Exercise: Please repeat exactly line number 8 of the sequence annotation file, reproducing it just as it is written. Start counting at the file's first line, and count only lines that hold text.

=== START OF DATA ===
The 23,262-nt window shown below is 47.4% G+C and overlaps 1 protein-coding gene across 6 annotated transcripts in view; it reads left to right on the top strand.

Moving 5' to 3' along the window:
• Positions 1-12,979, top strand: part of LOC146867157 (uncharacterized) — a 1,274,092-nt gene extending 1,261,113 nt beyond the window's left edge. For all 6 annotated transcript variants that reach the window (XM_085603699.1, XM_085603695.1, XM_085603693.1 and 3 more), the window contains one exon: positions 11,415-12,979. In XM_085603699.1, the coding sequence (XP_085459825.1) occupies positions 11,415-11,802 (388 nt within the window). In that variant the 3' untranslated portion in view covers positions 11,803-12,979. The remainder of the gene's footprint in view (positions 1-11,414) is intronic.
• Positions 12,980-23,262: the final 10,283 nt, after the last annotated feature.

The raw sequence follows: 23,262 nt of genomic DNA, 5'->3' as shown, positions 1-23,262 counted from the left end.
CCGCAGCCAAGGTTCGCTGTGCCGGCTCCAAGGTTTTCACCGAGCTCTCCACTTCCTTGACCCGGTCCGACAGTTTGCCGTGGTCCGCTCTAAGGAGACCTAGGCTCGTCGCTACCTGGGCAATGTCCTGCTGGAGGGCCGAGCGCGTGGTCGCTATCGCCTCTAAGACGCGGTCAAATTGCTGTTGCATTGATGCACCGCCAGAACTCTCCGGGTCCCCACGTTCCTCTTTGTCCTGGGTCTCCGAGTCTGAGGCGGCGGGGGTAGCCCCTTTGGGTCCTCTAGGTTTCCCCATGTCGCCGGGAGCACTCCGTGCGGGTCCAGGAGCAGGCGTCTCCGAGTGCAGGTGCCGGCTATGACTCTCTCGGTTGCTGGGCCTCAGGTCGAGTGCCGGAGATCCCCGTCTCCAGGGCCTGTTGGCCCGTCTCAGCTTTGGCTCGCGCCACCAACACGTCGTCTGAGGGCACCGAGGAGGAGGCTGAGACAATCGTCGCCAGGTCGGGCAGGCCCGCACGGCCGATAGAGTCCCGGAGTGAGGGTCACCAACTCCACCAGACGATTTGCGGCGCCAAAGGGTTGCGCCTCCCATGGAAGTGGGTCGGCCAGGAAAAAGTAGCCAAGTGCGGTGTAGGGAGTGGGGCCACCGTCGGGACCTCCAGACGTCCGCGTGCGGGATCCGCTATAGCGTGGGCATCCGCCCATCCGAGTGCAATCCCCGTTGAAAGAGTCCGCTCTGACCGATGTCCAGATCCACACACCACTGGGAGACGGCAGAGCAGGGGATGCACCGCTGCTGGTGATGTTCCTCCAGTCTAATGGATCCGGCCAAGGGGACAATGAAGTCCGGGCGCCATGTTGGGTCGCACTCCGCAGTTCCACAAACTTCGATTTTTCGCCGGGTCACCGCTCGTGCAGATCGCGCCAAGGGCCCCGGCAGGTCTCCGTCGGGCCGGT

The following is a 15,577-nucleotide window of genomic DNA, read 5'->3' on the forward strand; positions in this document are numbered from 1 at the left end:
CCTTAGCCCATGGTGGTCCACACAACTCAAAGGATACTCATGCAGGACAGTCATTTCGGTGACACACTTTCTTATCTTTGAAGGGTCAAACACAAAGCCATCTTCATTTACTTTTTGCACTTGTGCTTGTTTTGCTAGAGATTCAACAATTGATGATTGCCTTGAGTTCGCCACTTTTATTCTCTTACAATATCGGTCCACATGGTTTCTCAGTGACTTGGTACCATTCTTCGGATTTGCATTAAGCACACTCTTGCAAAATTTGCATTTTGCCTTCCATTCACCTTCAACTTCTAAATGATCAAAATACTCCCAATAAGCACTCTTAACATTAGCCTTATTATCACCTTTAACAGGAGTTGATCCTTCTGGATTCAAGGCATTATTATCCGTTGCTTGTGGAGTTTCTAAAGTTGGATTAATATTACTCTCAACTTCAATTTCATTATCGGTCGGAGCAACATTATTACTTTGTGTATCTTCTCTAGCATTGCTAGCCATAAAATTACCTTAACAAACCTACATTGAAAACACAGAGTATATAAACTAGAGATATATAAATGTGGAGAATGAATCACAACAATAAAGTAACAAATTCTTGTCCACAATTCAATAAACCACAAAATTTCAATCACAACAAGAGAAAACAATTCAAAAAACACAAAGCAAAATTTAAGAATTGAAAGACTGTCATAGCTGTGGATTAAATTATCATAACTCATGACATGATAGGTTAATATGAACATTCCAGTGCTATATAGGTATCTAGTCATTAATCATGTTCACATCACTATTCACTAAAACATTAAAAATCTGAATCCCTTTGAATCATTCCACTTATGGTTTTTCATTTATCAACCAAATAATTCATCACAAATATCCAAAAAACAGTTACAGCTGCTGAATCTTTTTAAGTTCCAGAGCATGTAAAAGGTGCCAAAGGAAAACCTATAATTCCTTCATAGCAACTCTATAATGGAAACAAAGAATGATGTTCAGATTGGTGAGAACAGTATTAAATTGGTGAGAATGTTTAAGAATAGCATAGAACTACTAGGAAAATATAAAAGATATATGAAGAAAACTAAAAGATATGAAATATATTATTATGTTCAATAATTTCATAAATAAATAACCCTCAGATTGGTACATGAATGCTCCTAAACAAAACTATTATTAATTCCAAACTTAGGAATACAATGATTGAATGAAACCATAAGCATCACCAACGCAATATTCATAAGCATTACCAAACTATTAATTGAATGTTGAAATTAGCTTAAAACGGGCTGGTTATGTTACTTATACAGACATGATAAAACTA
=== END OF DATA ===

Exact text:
CCTTAGCCCATGGTGGTCCACACAACTCAAAGGATACTCATGCAGGACAGTCATTTCGGTGACACACTTTCTTATCTTTGAAGGGTCAAACACAAAGCCATCTTCATTTACTTTTTGCACTTGTGCTTGTTTTGCTAGAGATTCAACAATTGATGATTGCCTTGAGTTCGCCACTTTTATTCTCTTACAATATCGGTCCACATGGTTTCTCAGTGACTTGGTACCATTCTTCGGATTTGCATTAAGCACACTCTTGCAAAATTTGCATTTTGCCTTCCATTCACCTTCAACTTCTAAATGATCAAAATACTCCCAATAAGCACTCTTAACATTAGCCTTATTATCACCTTTAACAGGAGTTGATCCTTCTGGATTCAAGGCATTATTATCCGTTGCTTGTGGAGTTTCTAAAGTTGGATTAATATTACTCTCAACTTCAATTTCATTATCGGTCGGAGCAACATTATTACTTTGTGTATCTTCTCTAGCATTGCTAGCCATAAAATTACCTTAACAAACCTACATTGAAAACACAGAGTATATAAACTAGAGATATATAAATGTGGAGAATGAATCACAACAATAAAGTAACAAATTCTTGTCCACAATTCAATAAACCACAAAATTTCAATCACAACAAGAGAAAACAATTCAAAAAACACAAAGCAAAATTTAAGAATTGAAAGACTGTCATAGCTGTGGATTAAATTATCATAACTCATGACATGATAGGTTAATATGAACATTCCAGTGCTATATAGGTATCTAGTCATTAATCATGTTCACATCACTATTCACTAAAACATTAAAAATCTGAATCCCTTTGAATCATTCCACTTATGGTTTTTCATTTATCAACCAAATAATTCATCACAAATATCCAAAAAACAGTTACAGCTGCTGAATCTTTTTAAGTTCCAGAGCATGTAAAAGGTGCCAAAGGAAAACCTATAATTCCTTCATAGCAACTCTATAATGGAAACAAAGAATGATGTTCAGATTGGTGAGAACAGTATTAAATTGGTGAGAATGTTTAAGAATAGCATAGAACTACTAGGAAAATATAAAAGATATATGAAGAAAACTAAAAGATATGAAATATATTATTATGTTCAATAATTTCATAAATAAATAACCCTCAGATTGGTACATGAATGCTCCTAAACAAAACTATTATTAATTCCAAACTTAGGAATACAATGATTGAATGAAACCATAAGCATCACCAACGCAATATTCATAAGCATTACCAAACTATTAATTGAATGTTGAAATTAGCTTAAAACGGGCTGGTTATGTTACTTATACAGACATGATAAAACTA